Healthy ingredients

"Japan, the birthplace of tea culture"

"Tea is a quintessential aspect of Japanese culture. For example, tea is free at most restaurants.People had already started drinking tea since the sixth century, but it wasn’t until the 12th century, otherwise known as the Kamakura period, when authentic tea was brought to Japan by Eisai, a Chinese monk. Through his own personally prepared tea, Eisai eased the sickness of a prominent shogun at the time, Yoritomo Minamoto.The news of this deed spread across the country. Japan’s climate, which is perfectly suited to the cultivation of tea, also fuelled the popularity of tea. Since then, the many health effects of tea have been widely proven.Today, both Eisai and Shonin Myoe, who both planted tea in the Uji area of Japan, are worshiped as the fathers of tea. Every October, a tea festival with a magnificent tea ceremony is held to show appreciation to these benefactors."


Artisanal Japanese tea farm

“Why Does Fine Tea Grow in Uji?”

"Rich soil with a plenty of water is needed to grow tea plants. Uji River which runs through Uji city and the amount of annual rainfalls reaching over 1500mm affords enough water. The landscape with slightly elevated slant causes the fluctuation of day and night air temperatures which makes mist to occur easily. Moreover, Uji has well-drained land with fertile soil just perfect for growing tea plants. This wonderful environment for tea cultivation is the basis of Uji tea as a top quality Japanese tea."


Highest Class Product “UJI”

“Japanese tea starts from Uji”

"Uji is the true birthplace of Japanese tea. It was Uji where the first production method of ‘sen-cha’, or middle-grade green tea, was invented in 1738. The ‘gyokuro’ high-quality production process of green tea was established 100 years later. For a time, the tea made in the Togano area in Kyoto was called honcho (literally, “real tea”), and Uji tea was treated as a second-class tea called ‘hicha’. However, sustained efforts to improve Uji tea’s quality by its producers pushed their tea up to the same level as the top-level tea of Togano. Eventually Uji tea came to be considered as the best tea in Japan for over 200 years.At first, tea was only for monks. The drink gradually spread out among the royals and then to common people. Tea, however, still has strong connections to the religious traditions of Zen."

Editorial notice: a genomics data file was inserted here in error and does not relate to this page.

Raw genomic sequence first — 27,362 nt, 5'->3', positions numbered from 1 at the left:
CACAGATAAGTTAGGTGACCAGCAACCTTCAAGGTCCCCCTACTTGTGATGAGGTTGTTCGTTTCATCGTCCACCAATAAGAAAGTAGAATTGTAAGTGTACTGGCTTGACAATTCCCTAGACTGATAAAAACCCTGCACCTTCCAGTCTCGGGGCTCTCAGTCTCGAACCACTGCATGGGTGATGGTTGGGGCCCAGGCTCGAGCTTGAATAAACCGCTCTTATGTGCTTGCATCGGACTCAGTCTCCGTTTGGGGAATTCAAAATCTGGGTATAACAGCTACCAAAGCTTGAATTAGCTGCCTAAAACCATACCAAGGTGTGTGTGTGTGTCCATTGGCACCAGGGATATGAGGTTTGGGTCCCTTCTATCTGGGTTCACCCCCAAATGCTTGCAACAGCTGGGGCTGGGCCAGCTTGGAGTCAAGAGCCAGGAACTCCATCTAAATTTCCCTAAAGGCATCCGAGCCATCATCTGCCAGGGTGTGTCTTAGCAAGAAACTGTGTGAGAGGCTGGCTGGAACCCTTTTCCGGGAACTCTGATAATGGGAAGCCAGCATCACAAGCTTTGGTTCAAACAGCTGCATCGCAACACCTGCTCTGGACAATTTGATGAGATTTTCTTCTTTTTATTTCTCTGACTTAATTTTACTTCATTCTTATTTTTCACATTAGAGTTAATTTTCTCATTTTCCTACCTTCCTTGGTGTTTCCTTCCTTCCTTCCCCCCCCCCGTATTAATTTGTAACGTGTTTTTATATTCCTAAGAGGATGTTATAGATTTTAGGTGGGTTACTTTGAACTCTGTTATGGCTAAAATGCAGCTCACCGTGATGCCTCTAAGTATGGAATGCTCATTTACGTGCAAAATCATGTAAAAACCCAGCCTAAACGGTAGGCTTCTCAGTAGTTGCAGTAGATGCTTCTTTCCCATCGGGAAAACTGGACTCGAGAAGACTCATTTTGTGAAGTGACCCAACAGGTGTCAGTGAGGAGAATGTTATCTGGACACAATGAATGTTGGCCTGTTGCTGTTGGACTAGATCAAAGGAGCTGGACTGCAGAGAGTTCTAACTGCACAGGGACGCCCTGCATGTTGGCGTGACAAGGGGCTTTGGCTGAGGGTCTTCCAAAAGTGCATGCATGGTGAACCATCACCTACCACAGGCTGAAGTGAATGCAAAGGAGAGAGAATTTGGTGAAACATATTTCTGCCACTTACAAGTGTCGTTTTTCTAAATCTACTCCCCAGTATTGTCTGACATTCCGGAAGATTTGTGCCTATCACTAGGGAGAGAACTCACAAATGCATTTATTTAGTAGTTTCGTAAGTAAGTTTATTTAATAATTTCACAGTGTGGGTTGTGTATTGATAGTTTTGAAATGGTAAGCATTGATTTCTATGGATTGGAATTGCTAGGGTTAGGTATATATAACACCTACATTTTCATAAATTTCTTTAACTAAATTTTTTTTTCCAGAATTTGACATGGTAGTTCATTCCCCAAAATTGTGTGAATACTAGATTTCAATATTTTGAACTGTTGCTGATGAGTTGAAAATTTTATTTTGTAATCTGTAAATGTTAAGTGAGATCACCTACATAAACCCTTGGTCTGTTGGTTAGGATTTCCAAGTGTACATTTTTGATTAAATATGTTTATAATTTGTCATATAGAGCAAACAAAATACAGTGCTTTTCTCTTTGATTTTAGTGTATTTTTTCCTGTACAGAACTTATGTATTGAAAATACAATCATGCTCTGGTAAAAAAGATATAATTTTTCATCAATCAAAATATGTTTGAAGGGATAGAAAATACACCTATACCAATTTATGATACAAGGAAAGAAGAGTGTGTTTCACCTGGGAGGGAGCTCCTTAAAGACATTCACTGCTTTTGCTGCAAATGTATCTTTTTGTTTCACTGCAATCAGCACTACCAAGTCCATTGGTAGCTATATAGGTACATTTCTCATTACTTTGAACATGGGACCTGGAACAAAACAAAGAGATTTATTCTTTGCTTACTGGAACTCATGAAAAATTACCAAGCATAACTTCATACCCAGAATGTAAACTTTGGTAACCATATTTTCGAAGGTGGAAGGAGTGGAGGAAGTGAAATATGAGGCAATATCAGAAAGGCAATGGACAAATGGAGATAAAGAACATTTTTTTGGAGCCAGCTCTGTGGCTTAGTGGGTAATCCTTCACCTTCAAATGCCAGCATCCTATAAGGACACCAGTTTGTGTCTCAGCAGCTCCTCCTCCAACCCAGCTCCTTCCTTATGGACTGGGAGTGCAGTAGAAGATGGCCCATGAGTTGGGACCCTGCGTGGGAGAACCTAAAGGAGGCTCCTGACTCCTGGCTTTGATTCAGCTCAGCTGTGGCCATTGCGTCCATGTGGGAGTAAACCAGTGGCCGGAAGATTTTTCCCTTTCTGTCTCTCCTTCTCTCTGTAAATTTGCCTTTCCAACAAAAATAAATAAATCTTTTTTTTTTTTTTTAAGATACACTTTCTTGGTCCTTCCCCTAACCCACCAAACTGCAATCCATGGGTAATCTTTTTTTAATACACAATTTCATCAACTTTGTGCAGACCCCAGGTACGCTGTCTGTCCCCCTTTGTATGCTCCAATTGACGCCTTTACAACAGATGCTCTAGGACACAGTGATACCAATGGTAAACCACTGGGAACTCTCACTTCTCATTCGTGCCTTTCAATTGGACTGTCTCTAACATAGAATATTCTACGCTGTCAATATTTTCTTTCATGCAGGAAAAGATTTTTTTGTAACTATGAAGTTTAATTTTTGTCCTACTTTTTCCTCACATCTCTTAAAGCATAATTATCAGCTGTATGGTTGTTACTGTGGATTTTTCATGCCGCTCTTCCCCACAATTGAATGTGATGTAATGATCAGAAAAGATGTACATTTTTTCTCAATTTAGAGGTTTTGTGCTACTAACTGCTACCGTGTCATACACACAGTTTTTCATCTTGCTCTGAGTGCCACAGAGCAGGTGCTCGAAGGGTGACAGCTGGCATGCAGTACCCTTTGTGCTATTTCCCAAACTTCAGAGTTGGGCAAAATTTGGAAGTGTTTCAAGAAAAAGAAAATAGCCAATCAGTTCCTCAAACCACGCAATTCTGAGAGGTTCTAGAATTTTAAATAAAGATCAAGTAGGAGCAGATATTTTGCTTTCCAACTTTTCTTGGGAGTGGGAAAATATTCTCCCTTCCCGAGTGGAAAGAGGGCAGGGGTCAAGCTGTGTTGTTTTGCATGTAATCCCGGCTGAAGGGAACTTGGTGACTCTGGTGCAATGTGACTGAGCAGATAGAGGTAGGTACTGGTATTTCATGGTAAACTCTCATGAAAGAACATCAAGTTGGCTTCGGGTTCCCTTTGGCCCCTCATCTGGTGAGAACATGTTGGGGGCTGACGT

“The Spirit of Sadō – Wabi-Sabi.”

"It is said that the origin of Japanese green tea is Uji tea. In Uji, the production method of sencha was born in 1738 and the production method of gyokuro was also born 100 years later. Sadō, which also was compiled in Uji, has deep and unique thoughts. Some people who may have heard about sadō or Japanese tea ceremony might know that it has some fixed etiquettes to serve and drink. But the essence of sadō is not the etiquettes. Tea is not simply a beverage. It always comes along with the spirit of omotenashi, which means Japanese hospitality. The host expresses his appreciation to this one time one meeting relationship with the guests by serving tea with courtesy and reverence. Not only expressing the sadō mind, a host must have wide variety of knowledge and sensitiveness in religion, philosophy, tea serving tools, and some artworks for decorating the tea room to embody the whole art of sadō."